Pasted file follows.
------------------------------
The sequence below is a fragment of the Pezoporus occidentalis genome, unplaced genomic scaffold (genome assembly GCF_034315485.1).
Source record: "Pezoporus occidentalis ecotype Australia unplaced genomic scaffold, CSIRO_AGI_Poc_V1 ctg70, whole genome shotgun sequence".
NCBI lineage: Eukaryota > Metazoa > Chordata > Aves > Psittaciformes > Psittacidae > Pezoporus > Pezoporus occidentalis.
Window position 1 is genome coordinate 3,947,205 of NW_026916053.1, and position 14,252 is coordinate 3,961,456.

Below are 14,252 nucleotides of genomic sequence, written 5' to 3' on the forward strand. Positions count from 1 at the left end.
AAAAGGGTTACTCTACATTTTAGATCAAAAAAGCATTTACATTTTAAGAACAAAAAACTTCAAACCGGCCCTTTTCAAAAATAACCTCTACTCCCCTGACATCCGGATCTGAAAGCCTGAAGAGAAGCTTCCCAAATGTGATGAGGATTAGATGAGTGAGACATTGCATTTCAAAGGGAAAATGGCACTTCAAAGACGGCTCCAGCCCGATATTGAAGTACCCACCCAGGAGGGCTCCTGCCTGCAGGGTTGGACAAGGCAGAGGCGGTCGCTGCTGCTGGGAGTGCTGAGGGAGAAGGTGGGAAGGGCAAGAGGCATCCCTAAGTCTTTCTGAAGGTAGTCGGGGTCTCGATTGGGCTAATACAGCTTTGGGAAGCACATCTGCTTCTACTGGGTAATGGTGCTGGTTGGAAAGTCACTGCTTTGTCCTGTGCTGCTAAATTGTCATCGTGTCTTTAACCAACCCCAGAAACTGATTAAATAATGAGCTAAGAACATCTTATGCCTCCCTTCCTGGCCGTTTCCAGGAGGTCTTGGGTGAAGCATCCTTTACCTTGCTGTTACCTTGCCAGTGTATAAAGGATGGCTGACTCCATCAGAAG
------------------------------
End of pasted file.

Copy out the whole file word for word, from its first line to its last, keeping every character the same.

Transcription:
The sequence below is a fragment of the Pezoporus occidentalis genome, unplaced genomic scaffold (genome assembly GCF_034315485.1).
Source record: "Pezoporus occidentalis ecotype Australia unplaced genomic scaffold, CSIRO_AGI_Poc_V1 ctg70, whole genome shotgun sequence".
NCBI lineage: Eukaryota > Metazoa > Chordata > Aves > Psittaciformes > Psittacidae > Pezoporus > Pezoporus occidentalis.
Window position 1 is genome coordinate 3,947,205 of NW_026916053.1, and position 14,252 is coordinate 3,961,456.

Below are 14,252 nucleotides of genomic sequence, written 5' to 3' on the forward strand. Positions count from 1 at the left end.
AAAAGGGTTACTCTACATTTTAGATCAAAAAAGCATTTACATTTTAAGAACAAAAAACTTCAAACCGGCCCTTTTCAAAAATAACCTCTACTCCCCTGACATCCGGATCTGAAAGCCTGAAGAGAAGCTTCCCAAATGTGATGAGGATTAGATGAGTGAGACATTGCATTTCAAAGGGAAAATGGCACTTCAAAGACGGCTCCAGCCCGATATTGAAGTACCCACCCAGGAGGGCTCCTGCCTGCAGGGTTGGACAAGGCAGAGGCGGTCGCTGCTGCTGGGAGTGCTGAGGGAGAAGGTGGGAAGGGCAAGAGGCATCCCTAAGTCTTTCTGAAGGTAGTCGGGGTCTCGATTGGGCTAATACAGCTTTGGGAAGCACATCTGCTTCTACTGGGTAATGGTGCTGGTTGGAAAGTCACTGCTTTGTCCTGTGCTGCTAAATTGTCATCGTGTCTTTAACCAACCCCAGAAACTGATTAAATAATGAGCTAAGAACATCTTATGCCTCCCTTCCTGGCCGTTTCCAGGAGGTCTTGGGTGAAGCATCCTTTACCTTGCTGTTACCTTGCCAGTGTATAAAGGATGGCTGACTCCATCAGAAG